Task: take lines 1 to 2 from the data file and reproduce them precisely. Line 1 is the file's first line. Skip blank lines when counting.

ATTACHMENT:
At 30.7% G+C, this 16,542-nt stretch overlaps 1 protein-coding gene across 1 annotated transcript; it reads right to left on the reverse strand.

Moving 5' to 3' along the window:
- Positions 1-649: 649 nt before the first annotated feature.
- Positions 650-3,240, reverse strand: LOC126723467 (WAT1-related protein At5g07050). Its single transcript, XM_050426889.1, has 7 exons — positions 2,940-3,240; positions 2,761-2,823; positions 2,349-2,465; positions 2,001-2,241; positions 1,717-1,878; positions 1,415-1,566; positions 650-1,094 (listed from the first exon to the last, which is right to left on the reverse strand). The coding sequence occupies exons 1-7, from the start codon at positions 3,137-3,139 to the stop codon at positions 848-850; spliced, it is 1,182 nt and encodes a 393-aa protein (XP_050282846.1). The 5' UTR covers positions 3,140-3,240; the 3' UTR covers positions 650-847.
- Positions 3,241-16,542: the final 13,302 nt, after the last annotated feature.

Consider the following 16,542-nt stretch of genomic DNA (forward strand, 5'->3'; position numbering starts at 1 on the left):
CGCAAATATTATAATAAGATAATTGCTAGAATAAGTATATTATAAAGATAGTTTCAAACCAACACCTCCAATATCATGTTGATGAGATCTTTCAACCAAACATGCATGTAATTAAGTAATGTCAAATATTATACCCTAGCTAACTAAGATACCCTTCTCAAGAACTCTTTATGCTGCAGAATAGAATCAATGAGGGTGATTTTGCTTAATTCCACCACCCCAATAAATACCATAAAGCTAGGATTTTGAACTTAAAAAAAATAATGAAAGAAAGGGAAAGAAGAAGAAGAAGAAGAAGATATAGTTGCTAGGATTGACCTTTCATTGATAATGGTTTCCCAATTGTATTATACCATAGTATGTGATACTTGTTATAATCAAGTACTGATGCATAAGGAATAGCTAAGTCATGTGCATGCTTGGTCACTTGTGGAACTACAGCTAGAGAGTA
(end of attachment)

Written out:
At 30.7% G+C, this 16,542-nt stretch overlaps 1 protein-coding gene across 1 annotated transcript; it reads right to left on the reverse strand.

Moving 5' to 3' along the window: